What can I do with leftover brisket?

Brisket is a large cut of meat, so I typically have leftovers, which is the fun part. I like to cut up larger chunks of brisket and use to season collard greens cooked in an Instant Pot. I will also mix it into Fried Rice which makes it a main dish item. I add to my breakfast rotation as well in the form of Brisket Tex-Mex Migas.

How will I know when brisket is done?

Old school guys just know or do things like the tongs test where they lift the brisket from the middle with the tongs and eyeball the amount of bend. The easiest fail-safe way is just to use a meat thermometer, measuring at the thickest part. 200 – 205 degrees F is the goal.

How long can I let the brisket rest in a cooler?

I’ve cooked my brisket late at night and rested my brisket in a cooler for 8 hours. The tighter you pack the cooler, the easier it is to maintain temps for an extended period of time. I have a bunch of old towels that I stuff in the cooler.

For similar smoked recipes, try these:

Sous Vide Smoked Brisket

Smoked Pork Chops

Smoked Pork Spare Ribs

Smoked Whole Cauliflower

Smoked Cabbage Wedges

If you make this smoked beef brisket recipe or any other from the site, please come back and leave me a comment below with your feedback. Definitely take a photo of the dish and be sure to tag #foodfidelity so that I can see them.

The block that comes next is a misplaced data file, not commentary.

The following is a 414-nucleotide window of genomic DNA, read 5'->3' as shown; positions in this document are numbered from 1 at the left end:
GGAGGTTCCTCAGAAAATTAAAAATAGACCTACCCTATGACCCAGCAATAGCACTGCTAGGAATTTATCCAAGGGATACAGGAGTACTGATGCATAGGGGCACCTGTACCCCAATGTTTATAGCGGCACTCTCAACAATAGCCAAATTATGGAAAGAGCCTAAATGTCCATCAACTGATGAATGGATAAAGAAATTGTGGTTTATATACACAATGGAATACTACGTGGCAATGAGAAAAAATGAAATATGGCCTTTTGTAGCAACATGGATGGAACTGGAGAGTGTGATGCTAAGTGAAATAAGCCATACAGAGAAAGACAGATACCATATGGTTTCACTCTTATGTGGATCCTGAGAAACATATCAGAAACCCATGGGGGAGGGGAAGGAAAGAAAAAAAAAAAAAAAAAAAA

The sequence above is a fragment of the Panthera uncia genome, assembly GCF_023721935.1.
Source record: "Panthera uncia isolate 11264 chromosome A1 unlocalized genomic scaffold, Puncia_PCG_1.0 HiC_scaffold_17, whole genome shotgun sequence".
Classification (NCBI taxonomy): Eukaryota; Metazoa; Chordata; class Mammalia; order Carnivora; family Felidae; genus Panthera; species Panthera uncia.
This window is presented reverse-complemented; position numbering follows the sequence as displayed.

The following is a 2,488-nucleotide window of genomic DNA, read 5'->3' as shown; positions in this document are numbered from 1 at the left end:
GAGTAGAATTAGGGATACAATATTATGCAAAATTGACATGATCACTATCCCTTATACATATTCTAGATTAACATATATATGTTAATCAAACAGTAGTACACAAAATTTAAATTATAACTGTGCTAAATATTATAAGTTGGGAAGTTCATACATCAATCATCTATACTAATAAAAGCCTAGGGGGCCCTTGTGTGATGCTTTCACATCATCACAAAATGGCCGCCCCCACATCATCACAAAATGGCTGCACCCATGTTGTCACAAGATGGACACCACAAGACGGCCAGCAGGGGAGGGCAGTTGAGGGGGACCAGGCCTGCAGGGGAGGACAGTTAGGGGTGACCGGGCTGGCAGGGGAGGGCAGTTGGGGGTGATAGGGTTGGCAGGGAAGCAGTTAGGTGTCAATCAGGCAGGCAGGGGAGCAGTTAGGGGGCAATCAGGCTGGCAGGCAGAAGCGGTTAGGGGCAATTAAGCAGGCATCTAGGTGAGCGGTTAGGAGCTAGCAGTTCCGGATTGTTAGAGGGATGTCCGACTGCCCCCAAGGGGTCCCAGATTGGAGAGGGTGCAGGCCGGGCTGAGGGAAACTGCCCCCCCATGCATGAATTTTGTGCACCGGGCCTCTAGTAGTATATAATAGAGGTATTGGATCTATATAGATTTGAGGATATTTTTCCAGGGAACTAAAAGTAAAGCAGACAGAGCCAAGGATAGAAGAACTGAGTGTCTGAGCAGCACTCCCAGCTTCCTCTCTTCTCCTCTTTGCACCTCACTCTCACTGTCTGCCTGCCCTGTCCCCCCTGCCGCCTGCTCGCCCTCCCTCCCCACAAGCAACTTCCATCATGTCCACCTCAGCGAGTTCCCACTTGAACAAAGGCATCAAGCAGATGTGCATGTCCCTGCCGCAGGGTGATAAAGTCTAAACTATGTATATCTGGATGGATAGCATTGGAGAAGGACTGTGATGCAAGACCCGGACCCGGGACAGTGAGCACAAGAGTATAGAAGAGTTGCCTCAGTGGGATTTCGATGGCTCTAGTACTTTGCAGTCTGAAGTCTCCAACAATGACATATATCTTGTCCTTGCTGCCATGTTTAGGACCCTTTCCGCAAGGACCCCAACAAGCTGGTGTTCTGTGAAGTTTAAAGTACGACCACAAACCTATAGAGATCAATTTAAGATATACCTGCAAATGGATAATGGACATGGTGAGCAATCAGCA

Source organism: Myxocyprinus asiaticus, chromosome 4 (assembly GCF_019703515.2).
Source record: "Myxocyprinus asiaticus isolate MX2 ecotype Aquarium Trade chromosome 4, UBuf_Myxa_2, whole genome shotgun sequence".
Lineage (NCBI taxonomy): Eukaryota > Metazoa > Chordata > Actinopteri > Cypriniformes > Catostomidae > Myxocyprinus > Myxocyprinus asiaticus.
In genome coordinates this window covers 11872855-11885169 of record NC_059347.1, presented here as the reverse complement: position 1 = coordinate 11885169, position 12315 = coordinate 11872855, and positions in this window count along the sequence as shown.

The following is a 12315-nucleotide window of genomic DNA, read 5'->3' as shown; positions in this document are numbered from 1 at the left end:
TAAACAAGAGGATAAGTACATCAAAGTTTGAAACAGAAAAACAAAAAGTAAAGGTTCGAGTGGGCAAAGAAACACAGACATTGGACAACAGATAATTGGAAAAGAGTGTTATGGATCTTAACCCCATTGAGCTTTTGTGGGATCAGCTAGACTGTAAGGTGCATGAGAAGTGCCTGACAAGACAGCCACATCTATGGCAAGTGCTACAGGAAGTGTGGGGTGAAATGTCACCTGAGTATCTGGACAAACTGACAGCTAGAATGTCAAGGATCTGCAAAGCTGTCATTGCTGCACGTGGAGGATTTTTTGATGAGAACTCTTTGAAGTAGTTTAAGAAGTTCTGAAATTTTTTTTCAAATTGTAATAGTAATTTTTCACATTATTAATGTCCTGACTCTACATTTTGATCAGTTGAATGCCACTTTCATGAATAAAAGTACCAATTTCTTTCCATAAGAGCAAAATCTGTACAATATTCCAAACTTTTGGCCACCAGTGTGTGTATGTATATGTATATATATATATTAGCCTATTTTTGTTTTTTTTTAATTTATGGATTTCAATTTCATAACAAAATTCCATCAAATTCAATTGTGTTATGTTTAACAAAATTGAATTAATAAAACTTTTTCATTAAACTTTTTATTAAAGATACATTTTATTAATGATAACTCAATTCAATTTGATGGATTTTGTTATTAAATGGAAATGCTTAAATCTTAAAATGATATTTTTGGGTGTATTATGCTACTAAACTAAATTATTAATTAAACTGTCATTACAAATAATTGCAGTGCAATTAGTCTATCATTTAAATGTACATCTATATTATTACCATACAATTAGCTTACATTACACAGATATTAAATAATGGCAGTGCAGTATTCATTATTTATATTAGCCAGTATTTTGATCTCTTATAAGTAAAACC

You can also keep up with my food exploits as well as original recipes! You can find me on InstagramFacebookTwitter, and Pinterest. If you like any of the music you find on the site, visit me at Spotify to find curated monthly playlists.

smoked brisket on a cutting board

Smoked Beef Brisket

Print Recipe Pin Recipe Rate Recipe
Prep Time: 5 minutes
Cook Time: 16 hours
Course: Main Course
Cuisine: BBQ
Servings: 14 people
Calories: 873kcal
Author: Marwin Brown

Equipment

  • Smoker
  • Butcher Paper

Ingredients

  • 12 to 14 lb packer cut flat and point cuts beef brisket, fat trimmed to 1/4 inch
  • 1/2 cup kosher salt
  • 1/2 cup freshly ground black pepper

Instructions

  • Combine the salt and freshly ground black pepper in a mixing bowl, then evenly season the brisket on all sides. Leave the brisket out to allow to reach room temperature